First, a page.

When Google released its own browser, many were taken by surprise. They had never anticipated the search engine giant to make a foray into the web browser arena. The project took around two years to complete and Google managed to keep it under wraps until September 2008. Finally when word got out, it was through a comic book of thirty over pages. From the comic the rest of the world learnt that Chrome was inspired by Webkit, an open source rendering engine, which powers Apple’s Safari browser.
Many took Chrome’s release seriously because Google has cut a name for itself when it comes to developing cutting-edge web tools. Web gurus who put Chrome to stringent tests were unanimous in their verdict: Chrome deserves to stand alongside the browser big boys like Internet Explorer and Mozilla Firefox.
If you like the Google Search interface, you’ll love Chrome. It follows a similar less-is-more approach. The toolbar features nothing more than the forward, back and refresh buttons. There’s also the address bar and some menu icons thrown in for good measure. Missing though is the Home button. Worry not because you have the option of enabling it. The same goes to the bookmarking feature.
The first thing any internet surfer would look for in a web browser is speed. That’s one reason why Firefox has won many hearts. Page loads are extremely fast and rivals Firefox – an impressive start for the new kid on the browser block.
Yes, Chrome comes with the tabbed feature. But it goes a step beyond. Each tab is treated as a separate Windows process. If a tab doesn’t load, you can close it manually. Chrome’s Tab Manager facilitates this.
Are you wondering how well Chrome handles streaming video sites? Here’s the verdict. Videos plays smoothly at sites like YouTube. Chrome also handles flash and AJAX-enabled sites impressively. The same goes to e-commerce sites including sites featuring Java and ActiveX controls.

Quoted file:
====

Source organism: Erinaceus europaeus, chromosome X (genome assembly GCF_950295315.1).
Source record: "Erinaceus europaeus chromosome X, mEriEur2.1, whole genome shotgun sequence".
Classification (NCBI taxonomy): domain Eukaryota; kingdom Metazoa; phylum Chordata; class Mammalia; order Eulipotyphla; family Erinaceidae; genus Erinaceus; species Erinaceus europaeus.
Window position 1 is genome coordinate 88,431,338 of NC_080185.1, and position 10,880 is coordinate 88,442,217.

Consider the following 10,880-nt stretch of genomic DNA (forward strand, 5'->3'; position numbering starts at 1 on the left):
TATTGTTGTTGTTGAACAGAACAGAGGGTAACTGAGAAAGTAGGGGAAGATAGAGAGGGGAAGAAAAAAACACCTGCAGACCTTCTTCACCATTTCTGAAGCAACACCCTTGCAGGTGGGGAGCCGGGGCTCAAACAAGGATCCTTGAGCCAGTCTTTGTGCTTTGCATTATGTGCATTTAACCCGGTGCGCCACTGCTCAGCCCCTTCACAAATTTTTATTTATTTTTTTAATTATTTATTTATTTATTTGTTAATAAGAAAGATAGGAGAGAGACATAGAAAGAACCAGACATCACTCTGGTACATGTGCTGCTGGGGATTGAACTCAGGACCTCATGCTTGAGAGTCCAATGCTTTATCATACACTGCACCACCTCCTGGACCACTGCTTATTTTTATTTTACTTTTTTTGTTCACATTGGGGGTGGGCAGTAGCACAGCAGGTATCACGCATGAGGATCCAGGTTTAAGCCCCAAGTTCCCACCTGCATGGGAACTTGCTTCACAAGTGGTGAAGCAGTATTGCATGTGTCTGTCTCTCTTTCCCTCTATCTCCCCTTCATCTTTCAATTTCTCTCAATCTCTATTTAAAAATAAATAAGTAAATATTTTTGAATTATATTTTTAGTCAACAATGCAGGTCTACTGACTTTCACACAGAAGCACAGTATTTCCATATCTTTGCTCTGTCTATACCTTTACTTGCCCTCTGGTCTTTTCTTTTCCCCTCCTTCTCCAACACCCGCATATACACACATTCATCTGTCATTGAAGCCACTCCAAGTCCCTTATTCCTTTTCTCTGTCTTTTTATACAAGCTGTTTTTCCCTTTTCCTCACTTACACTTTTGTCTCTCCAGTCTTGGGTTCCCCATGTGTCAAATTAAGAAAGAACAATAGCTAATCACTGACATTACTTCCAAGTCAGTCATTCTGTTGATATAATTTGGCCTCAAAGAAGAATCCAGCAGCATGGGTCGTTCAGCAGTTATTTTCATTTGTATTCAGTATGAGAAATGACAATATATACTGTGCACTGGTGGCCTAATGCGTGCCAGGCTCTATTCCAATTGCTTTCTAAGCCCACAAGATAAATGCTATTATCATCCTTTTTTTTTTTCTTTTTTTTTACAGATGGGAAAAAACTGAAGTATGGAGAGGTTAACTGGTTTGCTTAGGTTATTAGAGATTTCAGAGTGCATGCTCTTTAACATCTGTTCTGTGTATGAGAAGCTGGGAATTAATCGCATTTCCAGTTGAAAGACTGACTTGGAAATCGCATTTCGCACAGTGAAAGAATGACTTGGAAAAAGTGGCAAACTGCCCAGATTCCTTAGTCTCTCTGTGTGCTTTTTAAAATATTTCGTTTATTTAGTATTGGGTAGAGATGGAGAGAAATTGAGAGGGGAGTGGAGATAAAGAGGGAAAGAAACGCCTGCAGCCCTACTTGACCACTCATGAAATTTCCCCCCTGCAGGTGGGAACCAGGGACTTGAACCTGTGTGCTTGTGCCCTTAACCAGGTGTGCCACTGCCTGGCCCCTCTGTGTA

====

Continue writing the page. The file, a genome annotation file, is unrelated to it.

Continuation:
There’s one feature in which Chrome outshines Firefox. When you start typing a word in the address bar, Chrome offers to complete the word for you, drawing its suggestions from your browsing history and also from your search engine. What this means is it searches the text of the pages in your history folder unlike Firefox which can handle only address searches.
Also with Chrome, it’s not compulsory for you to use Google search. You can easily switch to your favourite search engine like Yahoo, Ask or MSN.
The other feature that may impress you is the Incognito mode – you can browse the web without leaving a trail behind for added privacy, much like the Safari’s Private Browsing mode.
Despite its impressive debut, there are some areas that are wanting. A glaring shortcoming is the absence of a RSS feed reader.
The other area where it loses out to Firefox is the absence of plug-ins which Firefox is renowned for. It means that you have to make do with what Chrome offers and expect nothing more. The absence of plug-ins alone will make many users stick to Firebox.
Despite these small shortcomings, you may still want to opt for Chrome for its speed, stability and other specialized features.